This year has felt like one exhausting slog of pandemic stories, state Legislature updates and, oh yeah, a presidential election thrown in for good measure. Thanks to a split government, there's been no shortage of politically-charged stories here in Wisconsin and the partisan divide has, maybe unsurprisingly, felt as wide as ever throughout the COVID-19 pandemic.

I don't know if "favorite" is the best way to describe them, but here are a few stories from 2020 that stood out to me:

Back in March, Gov. Tony Evers issued the state's first public health emergency in response to the then-emerging pandemic. At the time, Wisconsin had reported eight total cases of COVID-19.

As the pandemic progressed, positive cases and deaths climbed and state lawmakers battled over the appropriate response. In May, the Wisconsin Supreme Court struck down Evers' stay-at-home order, a decision that still resonates today with the state's coronavirus-related measures.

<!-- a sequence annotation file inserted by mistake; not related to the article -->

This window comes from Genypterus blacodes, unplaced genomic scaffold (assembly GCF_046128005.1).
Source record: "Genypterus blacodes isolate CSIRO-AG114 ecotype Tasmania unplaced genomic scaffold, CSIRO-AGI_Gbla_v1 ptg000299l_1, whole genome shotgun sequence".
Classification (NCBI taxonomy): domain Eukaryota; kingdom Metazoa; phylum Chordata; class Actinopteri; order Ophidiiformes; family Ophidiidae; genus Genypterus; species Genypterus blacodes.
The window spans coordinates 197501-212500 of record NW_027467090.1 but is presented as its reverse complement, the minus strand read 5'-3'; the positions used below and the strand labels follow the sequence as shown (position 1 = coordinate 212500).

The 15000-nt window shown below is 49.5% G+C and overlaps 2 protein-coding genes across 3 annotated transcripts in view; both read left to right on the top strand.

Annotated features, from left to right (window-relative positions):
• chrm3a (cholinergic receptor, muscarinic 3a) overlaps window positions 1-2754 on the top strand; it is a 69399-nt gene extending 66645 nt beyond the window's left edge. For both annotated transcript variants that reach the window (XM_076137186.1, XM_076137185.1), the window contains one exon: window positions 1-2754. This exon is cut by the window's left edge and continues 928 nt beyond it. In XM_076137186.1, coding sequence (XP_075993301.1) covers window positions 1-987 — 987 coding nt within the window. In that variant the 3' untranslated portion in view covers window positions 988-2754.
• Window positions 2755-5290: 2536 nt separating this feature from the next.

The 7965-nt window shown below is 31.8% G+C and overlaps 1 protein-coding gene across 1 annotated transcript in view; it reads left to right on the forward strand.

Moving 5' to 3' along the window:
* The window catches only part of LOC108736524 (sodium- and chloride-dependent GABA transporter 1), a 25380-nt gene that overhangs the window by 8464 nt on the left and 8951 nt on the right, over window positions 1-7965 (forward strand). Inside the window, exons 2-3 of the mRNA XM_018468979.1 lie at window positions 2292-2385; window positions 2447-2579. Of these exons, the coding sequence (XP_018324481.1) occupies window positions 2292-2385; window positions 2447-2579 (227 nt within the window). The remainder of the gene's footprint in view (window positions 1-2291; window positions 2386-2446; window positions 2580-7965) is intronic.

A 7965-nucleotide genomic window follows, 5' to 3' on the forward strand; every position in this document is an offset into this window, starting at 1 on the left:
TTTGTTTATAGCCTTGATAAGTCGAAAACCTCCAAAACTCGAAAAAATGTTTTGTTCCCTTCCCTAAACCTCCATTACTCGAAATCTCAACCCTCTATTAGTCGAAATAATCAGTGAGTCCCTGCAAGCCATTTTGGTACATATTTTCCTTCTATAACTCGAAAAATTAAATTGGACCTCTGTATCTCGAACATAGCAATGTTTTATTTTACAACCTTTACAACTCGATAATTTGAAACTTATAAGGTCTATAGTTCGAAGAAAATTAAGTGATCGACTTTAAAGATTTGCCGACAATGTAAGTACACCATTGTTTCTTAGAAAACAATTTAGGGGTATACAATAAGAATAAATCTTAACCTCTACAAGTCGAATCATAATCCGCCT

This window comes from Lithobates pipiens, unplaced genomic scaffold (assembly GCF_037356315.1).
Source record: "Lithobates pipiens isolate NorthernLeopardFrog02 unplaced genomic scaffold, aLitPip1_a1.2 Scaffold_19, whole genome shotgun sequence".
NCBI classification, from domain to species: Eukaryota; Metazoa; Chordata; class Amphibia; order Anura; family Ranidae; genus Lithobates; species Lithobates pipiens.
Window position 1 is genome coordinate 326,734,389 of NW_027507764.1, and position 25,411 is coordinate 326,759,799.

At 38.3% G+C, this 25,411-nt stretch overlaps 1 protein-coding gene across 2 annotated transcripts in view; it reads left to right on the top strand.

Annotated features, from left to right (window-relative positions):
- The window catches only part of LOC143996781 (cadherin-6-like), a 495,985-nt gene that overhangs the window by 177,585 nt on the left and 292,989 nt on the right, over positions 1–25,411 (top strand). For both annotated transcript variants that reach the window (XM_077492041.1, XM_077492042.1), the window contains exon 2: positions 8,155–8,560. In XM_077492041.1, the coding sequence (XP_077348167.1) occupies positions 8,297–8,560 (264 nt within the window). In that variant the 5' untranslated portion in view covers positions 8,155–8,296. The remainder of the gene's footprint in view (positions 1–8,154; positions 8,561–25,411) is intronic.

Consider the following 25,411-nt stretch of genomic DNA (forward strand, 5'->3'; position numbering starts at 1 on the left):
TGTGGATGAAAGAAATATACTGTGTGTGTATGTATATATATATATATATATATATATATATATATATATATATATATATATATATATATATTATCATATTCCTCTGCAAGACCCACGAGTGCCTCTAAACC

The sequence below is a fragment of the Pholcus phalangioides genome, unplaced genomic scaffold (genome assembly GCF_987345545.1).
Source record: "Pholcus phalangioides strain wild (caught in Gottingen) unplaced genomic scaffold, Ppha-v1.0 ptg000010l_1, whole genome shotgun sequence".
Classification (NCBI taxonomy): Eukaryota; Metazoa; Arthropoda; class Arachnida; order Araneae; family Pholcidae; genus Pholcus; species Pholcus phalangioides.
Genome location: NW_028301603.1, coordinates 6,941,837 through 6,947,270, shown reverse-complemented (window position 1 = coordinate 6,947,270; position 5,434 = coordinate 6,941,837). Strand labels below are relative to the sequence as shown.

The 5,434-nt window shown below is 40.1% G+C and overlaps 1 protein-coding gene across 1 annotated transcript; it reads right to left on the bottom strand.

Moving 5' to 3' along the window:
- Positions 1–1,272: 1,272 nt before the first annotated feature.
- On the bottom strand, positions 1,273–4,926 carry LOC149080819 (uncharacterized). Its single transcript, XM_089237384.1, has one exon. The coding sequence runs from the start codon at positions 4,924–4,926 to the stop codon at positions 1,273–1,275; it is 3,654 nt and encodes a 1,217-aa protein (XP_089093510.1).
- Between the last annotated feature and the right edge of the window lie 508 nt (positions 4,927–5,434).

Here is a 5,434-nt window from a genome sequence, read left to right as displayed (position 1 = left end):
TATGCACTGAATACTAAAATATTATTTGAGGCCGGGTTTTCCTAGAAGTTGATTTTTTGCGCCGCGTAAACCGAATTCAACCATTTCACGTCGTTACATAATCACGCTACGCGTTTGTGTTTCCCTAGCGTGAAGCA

One story I was particularly excited about before I officially started working for the State Journal was the 2020 Democratic National Convention in Milwaukee. However, like most things this year, the pandemic drastically altered that plan.

In non-pandemic news, the state in October formally denied billions of dollars in state tax credits to Foxconn Technology Group — a story we managed to get before any other outlet in the state through records requests and sourcing.

Lastly, in November I worked on a story about how GOP-drawn legislative maps once again disproportionately benefited Republicans in state elections. Wisconsin is headed toward another legal battle next year when the next batch of 10-year maps are drawn.

Feel free to read my top stories below, or check out my other state government articles from this year, (by my count, there have been more than 300 so far).

Also, thanks to all the subscribers out there. This year has been challenging on so many people, so your support is so much appreciated.